My best literary form, as it were, is the short essay. I do a regular column entitled “On Letters and Essays” in The University Bookman. I think Belloc was the greatest essayist in our language. I do love the short essay. In fact, the subtitle of Idylls and Rambles is precisely Lighter Christian Essays.
The Schall-on-Chesterton book is in this category, as is Unexpected Meditations Late in the Twentieth Century and in the forthcoming The Classical Moment.
How do the roles of a priest and a teacher fit together? Does being a Jesuit have anything to do with it?
At least one of the purposes of the Society of Jesus was to combine the priest and teacher into one person. A priest simply knows things that a teacher is not likely to know. To teach is also one of the duties of the priest. St. Paul said that teaching is one of the possible manifestations of the variety within the Church. To teach is to make present to another what is true and how to see it by himself. Teachers do not own knowledge. It is free.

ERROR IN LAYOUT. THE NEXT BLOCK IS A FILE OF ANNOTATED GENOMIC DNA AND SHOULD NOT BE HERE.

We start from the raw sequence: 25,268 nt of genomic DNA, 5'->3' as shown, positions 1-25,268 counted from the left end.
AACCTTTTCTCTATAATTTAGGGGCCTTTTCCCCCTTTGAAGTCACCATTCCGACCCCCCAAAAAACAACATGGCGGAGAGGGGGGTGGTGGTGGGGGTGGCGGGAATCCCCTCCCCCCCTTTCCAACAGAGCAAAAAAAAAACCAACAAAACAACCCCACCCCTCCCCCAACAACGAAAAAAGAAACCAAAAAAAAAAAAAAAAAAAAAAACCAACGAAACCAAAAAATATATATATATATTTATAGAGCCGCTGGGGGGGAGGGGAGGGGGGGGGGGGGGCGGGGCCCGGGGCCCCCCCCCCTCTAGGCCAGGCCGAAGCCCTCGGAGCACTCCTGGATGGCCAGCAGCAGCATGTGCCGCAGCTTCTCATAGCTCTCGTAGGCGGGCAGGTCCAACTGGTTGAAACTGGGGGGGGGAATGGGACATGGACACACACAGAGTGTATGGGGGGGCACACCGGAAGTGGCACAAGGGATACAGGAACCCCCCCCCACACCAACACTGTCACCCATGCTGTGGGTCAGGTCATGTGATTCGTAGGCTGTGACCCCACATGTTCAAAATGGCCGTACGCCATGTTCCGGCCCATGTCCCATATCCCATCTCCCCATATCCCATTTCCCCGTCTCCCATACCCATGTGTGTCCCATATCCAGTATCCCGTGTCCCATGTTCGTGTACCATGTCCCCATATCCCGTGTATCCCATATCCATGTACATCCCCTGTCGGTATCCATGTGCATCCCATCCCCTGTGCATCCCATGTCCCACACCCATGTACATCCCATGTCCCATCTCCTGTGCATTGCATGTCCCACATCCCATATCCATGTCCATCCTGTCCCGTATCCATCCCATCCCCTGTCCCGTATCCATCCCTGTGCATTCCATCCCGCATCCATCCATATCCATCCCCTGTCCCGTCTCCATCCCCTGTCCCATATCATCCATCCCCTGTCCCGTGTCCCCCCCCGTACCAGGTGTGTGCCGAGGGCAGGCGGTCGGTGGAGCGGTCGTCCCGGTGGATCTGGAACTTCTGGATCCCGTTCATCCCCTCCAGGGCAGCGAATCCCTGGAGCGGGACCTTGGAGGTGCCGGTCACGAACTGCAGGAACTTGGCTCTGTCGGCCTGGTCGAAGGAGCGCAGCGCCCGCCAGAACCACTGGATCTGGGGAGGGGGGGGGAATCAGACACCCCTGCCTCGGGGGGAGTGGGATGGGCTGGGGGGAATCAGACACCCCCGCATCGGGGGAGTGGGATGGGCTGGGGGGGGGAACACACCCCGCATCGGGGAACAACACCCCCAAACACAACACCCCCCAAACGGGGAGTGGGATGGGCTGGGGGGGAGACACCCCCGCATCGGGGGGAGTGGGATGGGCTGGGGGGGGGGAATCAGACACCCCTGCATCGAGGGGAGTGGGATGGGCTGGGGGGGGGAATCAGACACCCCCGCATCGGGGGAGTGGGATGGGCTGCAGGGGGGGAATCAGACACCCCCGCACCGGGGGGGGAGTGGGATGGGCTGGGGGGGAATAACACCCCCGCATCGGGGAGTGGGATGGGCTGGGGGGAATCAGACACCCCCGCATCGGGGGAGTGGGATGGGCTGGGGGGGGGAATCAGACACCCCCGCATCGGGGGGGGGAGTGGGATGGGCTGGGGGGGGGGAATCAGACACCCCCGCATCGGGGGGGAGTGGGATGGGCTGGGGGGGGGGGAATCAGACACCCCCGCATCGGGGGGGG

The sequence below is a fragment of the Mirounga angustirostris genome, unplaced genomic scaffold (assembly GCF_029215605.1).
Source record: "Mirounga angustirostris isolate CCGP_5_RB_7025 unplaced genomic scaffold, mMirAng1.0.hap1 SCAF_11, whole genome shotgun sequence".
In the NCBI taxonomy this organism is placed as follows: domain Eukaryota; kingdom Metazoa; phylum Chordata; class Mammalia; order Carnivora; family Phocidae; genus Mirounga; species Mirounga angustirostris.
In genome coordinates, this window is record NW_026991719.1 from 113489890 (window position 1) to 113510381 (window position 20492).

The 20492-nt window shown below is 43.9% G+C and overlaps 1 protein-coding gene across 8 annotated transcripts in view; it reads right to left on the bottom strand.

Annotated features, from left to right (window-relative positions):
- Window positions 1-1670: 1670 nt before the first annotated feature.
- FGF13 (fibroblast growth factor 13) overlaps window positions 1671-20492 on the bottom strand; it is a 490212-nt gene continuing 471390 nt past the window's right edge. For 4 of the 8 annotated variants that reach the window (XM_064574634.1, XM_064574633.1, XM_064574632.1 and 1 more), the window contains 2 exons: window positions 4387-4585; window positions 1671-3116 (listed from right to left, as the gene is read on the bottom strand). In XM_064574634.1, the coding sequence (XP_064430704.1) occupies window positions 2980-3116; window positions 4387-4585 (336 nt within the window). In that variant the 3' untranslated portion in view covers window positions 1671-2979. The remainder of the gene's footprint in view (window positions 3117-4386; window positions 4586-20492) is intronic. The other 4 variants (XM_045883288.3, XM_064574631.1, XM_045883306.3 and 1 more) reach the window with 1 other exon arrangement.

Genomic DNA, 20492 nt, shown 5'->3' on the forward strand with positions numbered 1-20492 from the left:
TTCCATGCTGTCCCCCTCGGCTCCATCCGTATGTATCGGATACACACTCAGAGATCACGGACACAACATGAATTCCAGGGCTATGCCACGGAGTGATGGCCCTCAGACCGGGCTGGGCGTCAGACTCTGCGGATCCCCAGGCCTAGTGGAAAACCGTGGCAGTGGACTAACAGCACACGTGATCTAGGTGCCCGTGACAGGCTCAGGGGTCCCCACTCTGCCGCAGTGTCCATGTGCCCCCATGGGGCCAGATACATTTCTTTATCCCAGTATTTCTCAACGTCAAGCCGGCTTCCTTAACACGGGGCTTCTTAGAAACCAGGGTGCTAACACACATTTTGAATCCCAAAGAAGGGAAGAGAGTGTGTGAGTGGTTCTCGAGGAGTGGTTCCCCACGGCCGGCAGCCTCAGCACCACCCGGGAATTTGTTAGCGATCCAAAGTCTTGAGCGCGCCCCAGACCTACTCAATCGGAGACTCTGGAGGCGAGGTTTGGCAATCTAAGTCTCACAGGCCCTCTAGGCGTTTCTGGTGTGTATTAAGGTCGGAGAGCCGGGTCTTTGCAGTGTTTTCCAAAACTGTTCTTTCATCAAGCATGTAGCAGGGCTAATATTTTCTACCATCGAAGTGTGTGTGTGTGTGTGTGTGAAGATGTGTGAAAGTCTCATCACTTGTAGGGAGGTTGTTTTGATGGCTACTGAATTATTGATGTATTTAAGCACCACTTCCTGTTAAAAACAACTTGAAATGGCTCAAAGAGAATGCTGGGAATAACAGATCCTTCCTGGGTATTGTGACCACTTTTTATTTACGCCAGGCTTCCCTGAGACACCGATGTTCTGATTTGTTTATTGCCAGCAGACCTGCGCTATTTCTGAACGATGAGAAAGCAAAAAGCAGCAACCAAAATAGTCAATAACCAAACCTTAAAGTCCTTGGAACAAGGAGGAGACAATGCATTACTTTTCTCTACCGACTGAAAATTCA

One of my best essays was entitled “What a Student Owes His Teacher.” Both teacher and student pursue the same thing: the truth itself. If they do not, both are lost.
You left the Army to join the Jesuits in 1948. How did this come about? Is there any leftover Army in you?
Well, I did not exactly leave the Army to join the Jesuits. I had an 18-month enlistment after World War II. On finishing that, I went back to the University of Santa Clara. It was at the end of my first year there that I entered the order. Do I still have any Army left in me? Every time I make my bed in the morning, I thank God for the Army.